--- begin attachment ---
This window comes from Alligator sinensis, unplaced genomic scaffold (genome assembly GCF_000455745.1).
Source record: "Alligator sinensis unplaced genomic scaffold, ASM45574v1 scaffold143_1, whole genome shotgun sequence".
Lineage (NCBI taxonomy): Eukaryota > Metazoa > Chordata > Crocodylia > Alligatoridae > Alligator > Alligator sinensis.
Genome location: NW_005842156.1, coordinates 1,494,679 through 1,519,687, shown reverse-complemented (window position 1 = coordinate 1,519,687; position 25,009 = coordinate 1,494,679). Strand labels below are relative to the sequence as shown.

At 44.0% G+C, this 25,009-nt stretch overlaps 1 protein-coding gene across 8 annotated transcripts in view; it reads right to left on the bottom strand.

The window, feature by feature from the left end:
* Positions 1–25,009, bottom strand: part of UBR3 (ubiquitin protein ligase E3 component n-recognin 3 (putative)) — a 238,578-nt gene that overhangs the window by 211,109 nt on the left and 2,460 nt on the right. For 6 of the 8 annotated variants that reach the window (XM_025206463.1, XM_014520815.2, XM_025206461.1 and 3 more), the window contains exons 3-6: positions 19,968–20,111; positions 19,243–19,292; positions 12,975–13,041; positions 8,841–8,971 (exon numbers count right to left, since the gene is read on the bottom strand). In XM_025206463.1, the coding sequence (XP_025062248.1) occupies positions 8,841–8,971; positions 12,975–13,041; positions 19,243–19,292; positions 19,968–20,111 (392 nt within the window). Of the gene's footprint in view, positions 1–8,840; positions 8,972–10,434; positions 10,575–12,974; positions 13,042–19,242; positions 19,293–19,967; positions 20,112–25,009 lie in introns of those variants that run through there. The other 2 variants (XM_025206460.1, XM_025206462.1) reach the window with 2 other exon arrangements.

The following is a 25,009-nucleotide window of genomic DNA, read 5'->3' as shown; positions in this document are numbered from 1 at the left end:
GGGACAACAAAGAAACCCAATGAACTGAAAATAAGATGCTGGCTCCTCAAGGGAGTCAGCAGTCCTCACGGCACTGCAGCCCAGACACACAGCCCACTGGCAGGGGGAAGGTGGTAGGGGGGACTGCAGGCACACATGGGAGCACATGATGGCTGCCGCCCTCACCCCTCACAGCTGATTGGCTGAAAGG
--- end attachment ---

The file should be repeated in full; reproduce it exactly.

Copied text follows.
This window comes from Alligator sinensis, unplaced genomic scaffold (genome assembly GCF_000455745.1).
Source record: "Alligator sinensis unplaced genomic scaffold, ASM45574v1 scaffold143_1, whole genome shotgun sequence".
Lineage (NCBI taxonomy): Eukaryota > Metazoa > Chordata > Crocodylia > Alligatoridae > Alligator > Alligator sinensis.
Genome location: NW_005842156.1, coordinates 1,494,679 through 1,519,687, shown reverse-complemented (window position 1 = coordinate 1,519,687; position 25,009 = coordinate 1,494,679). Strand labels below are relative to the sequence as shown.

At 44.0% G+C, this 25,009-nt stretch overlaps 1 protein-coding gene across 8 annotated transcripts in view; it reads right to left on the bottom strand.

The window, feature by feature from the left end:
* Positions 1–25,009, bottom strand: part of UBR3 (ubiquitin protein ligase E3 component n-recognin 3 (putative)) — a 238,578-nt gene that overhangs the window by 211,109 nt on the left and 2,460 nt on the right. For 6 of the 8 annotated variants that reach the window (XM_025206463.1, XM_014520815.2, XM_025206461.1 and 3 more), the window contains exons 3-6: positions 19,968–20,111; positions 19,243–19,292; positions 12,975–13,041; positions 8,841–8,971 (exon numbers count right to left, since the gene is read on the bottom strand). In XM_025206463.1, the coding sequence (XP_025062248.1) occupies positions 8,841–8,971; positions 12,975–13,041; positions 19,243–19,292; positions 19,968–20,111 (392 nt within the window). Of the gene's footprint in view, positions 1–8,840; positions 8,972–10,434; positions 10,575–12,974; positions 13,042–19,242; positions 19,293–19,967; positions 20,112–25,009 lie in introns of those variants that run through there. The other 2 variants (XM_025206460.1, XM_025206462.1) reach the window with 2 other exon arrangements.

The following is a 25,009-nucleotide window of genomic DNA, read 5'->3' as shown; positions in this document are numbered from 1 at the left end:
GGGACAACAAAGAAACCCAATGAACTGAAAATAAGATGCTGGCTCCTCAAGGGAGTCAGCAGTCCTCACGGCACTGCAGCCCAGACACACAGCCCACTGGCAGGGGGAAGGTGGTAGGGGGGACTGCAGGCACACATGGGAGCACATGATGGCTGCCGCCCTCACCCCTCACAGCTGATTGGCTGAAAGG